NEW ORLEANS (Dec. 19, 2022) – Today, the U.S. Army Corps of Engineers issued a Record of Decision and signed permits authorizing the advancement of the Mid-Barataria Sediment Diversion, a critical restoration project aimed at addressing Louisiana’s land loss crisis. This decision marks a pivotal moment for the state’s fight against coastal erosion and will help offset decades of land loss and protect our communities by strengthening our coast.
The project, the largest ecosystem restoration project in U.S. history, will reconnect the river to its wetlands and divert sediment, nutrients and fresh water to build thousands of acres of new land. By nourishing existing marshes and increasing habitat resiliency to sea level rise and hurricanes, the diversion will help protect birds, wildlife and the humans that depend on this system to survive.
“The Mid-Barataria Sediment Diversion will help to rebuild vanishing habitats for a variety of birds that depend on Louisiana’s coast,” said Dawn O’Neal, Vice President and Executive Director of Audubon Delta. “The Mississippi River built our coast, and this project will build a more resilient coast by reconnecting the river to its wetlands.”
“Today is a momentous day as Louisiana moves forward with the single largest ecosystem restoration project in U.S. history,” said Brian Moore, Vice President of Coastal Policy for National Audubon Society. “Using the power of the river, sediment diversions like Mid-Barataria pair innovation and scientific research to restore our coast and protect our future.”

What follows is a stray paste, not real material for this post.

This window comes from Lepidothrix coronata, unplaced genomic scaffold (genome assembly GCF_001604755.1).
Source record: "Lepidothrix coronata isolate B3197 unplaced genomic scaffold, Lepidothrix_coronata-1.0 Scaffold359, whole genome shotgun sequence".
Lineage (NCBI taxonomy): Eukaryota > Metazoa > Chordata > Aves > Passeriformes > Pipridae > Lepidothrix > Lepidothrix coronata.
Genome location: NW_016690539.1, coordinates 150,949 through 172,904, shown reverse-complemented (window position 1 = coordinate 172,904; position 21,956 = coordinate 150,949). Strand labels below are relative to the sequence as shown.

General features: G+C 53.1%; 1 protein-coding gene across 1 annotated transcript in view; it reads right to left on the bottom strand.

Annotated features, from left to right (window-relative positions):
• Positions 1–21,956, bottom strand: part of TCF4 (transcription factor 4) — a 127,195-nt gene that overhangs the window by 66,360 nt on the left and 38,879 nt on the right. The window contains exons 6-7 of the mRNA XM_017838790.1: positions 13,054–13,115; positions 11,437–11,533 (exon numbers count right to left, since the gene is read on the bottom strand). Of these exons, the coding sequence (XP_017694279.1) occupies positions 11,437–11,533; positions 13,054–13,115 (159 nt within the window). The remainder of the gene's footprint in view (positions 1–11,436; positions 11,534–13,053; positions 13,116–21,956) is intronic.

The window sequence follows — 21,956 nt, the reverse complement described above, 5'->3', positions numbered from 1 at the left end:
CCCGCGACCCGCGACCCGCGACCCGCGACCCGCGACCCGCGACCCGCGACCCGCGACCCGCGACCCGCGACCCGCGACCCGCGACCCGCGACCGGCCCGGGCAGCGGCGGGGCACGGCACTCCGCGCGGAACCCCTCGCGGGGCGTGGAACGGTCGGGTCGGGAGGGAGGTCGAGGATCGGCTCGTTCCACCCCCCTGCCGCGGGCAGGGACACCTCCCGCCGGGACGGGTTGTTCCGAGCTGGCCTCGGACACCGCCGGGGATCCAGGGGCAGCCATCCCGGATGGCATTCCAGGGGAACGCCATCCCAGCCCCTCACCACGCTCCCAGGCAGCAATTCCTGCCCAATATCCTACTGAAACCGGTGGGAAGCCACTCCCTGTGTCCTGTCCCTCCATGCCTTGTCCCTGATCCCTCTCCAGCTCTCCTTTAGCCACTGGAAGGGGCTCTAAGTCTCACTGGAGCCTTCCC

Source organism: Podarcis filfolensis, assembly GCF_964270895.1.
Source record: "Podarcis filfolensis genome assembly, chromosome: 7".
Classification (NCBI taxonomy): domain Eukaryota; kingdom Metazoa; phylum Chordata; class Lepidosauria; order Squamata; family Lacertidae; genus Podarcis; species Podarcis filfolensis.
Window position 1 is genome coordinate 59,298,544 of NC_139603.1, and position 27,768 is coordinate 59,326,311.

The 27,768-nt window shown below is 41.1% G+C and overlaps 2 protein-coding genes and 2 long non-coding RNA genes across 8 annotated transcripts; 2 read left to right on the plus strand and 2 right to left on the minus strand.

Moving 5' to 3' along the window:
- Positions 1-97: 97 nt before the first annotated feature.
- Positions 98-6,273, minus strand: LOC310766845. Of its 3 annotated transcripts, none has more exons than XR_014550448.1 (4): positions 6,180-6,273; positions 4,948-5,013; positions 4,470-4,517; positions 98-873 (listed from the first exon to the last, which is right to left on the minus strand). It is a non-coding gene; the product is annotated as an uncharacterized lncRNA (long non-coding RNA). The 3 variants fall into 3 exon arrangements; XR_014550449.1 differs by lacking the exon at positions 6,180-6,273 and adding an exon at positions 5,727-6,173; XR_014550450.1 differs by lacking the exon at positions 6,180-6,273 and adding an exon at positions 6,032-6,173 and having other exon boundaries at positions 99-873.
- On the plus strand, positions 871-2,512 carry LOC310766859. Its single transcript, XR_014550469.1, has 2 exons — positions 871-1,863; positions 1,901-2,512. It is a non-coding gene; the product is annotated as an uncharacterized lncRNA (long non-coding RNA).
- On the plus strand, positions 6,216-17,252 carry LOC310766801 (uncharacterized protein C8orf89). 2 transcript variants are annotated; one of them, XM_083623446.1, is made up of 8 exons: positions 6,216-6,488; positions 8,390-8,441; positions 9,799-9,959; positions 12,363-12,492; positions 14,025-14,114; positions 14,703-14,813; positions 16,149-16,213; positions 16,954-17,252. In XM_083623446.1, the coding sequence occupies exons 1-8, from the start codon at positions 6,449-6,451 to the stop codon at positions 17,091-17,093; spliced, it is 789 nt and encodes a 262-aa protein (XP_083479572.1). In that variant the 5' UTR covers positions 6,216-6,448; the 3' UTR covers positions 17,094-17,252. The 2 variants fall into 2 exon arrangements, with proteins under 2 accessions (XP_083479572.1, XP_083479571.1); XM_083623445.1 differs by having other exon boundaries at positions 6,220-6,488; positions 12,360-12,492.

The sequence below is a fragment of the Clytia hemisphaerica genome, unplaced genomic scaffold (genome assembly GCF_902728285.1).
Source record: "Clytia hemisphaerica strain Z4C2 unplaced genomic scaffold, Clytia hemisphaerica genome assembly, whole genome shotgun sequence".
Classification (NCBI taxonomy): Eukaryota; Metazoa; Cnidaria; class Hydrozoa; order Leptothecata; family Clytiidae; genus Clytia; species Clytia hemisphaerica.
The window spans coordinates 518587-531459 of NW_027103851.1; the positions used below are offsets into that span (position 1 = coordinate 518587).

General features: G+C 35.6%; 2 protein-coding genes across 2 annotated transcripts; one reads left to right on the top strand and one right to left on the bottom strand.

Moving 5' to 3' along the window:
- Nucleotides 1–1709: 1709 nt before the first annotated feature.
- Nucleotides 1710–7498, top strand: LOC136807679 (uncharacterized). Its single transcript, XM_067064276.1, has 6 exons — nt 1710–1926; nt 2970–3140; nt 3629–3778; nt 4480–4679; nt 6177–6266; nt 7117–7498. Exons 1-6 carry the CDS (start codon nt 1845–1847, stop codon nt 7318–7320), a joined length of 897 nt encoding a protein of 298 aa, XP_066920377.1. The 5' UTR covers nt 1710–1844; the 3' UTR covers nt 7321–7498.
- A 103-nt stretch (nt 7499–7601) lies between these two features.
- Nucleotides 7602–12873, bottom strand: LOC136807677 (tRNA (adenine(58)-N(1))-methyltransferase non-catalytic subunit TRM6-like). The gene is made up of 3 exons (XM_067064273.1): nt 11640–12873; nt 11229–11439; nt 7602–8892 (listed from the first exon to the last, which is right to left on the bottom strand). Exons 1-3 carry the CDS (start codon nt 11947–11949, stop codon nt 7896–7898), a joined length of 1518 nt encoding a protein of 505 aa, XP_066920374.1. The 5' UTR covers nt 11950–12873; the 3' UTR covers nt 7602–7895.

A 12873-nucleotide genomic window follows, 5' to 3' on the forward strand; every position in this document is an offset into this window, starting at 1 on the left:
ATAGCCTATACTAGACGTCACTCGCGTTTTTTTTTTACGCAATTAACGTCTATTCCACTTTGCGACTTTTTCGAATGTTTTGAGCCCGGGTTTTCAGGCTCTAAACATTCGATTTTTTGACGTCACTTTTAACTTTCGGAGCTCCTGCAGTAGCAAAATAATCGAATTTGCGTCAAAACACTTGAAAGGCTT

“This is a historic moment for the state of Louisiana,” said Brent Newman, Director of Policy for Audubon Delta. “Decades of work has gone into this decision, including the best available science and modeling, all pushing us closer to our goal of a resilient and healthy coast.”
About Audubon Delta:
Audubon Delta is the regional office of the National Audubon Society, encompassing the states of Arkansas, Louisiana, and Mississippi. The National Audubon Society protects birds and the places they need, today and tomorrow, throughout the Americas using science, advocacy, education, and on-the-ground conservation. Audubon has had a presence on the Gulf Coast for over a century and is invested thoroughly in the region. Audubon staff work to advance habitat restoration, conservation, and stewardship with the goal of having healthy and resilient coastal and marine ecosystems that support populations of birds, fish, wildlife, and people throughout the Gulf’s five coastal states.